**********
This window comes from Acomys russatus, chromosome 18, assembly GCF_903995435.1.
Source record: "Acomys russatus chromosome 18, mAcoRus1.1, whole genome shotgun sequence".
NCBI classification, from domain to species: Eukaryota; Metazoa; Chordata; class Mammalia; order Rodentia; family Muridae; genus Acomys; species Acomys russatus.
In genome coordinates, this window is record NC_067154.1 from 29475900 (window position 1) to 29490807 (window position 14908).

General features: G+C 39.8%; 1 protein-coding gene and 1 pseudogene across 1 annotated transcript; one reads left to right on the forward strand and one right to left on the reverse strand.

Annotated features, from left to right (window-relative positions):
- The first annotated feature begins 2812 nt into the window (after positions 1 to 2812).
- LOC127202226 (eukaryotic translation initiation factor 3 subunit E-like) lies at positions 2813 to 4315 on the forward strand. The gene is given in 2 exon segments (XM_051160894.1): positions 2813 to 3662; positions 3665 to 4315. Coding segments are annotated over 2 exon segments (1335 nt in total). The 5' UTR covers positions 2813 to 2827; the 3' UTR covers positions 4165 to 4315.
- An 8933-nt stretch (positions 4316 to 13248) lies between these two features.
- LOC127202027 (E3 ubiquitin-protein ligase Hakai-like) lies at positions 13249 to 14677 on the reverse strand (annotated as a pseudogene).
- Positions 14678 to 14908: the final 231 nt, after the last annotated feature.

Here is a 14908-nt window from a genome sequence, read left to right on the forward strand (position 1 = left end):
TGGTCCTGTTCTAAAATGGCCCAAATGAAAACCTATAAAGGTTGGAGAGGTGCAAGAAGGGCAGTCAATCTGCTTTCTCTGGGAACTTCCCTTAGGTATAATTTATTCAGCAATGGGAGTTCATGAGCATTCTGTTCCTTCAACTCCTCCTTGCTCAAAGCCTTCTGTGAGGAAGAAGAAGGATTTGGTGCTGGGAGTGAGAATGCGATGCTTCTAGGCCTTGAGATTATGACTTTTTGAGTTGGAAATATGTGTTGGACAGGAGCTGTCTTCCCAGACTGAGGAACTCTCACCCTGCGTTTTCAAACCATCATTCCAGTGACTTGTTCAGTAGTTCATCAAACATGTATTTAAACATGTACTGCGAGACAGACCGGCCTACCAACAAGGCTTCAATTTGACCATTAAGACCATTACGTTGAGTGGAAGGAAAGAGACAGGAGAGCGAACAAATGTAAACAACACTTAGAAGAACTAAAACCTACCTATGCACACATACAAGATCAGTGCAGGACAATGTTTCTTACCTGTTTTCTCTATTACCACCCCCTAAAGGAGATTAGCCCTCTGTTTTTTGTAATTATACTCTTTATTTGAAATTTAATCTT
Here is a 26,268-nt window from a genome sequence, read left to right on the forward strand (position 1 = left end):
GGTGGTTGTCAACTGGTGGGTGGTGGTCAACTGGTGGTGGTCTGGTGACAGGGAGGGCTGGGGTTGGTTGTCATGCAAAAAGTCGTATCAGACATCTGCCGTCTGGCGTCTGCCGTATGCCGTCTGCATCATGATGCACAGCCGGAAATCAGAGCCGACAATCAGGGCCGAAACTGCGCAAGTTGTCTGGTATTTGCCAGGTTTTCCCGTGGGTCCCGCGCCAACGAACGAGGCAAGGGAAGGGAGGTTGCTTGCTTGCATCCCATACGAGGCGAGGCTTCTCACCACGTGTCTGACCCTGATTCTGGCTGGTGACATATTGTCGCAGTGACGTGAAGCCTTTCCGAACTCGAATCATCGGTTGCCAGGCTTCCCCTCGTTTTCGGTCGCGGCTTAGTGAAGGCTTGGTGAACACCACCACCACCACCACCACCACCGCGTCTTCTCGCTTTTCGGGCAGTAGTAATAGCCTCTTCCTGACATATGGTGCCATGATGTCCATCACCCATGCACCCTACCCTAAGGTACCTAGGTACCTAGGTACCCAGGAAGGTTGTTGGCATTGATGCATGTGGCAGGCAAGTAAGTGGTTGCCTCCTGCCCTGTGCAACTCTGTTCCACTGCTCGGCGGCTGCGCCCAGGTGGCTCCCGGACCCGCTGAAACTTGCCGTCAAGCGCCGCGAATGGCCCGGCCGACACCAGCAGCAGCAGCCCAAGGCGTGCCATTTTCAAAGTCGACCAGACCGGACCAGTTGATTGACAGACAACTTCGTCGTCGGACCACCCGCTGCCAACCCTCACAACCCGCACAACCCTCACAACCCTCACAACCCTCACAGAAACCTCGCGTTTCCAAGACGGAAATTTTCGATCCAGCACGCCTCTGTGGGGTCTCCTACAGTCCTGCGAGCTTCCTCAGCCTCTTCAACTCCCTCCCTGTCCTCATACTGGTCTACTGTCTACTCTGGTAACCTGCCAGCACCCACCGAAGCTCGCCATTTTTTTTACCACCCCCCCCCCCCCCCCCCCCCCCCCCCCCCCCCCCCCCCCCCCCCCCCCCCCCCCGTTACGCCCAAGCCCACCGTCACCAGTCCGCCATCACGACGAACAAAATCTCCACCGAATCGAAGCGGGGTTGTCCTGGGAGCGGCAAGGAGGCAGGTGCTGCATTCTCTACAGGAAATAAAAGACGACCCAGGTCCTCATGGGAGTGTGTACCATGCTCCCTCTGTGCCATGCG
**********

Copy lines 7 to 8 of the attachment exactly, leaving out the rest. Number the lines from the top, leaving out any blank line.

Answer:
- The first annotated feature begins 2812 nt into the window (after positions 1 to 2812).
- LOC127202226 (eukaryotic translation initiation factor 3 subunit E-like) lies at positions 2813 to 4315 on the forward strand. The gene is given in 2 exon segments (XM_051160894.1): positions 2813 to 3662; positions 3665 to 4315. Coding segments are annotated over 2 exon segments (1335 nt in total). The 5' UTR covers positions 2813 to 2827; the 3' UTR covers positions 4165 to 4315.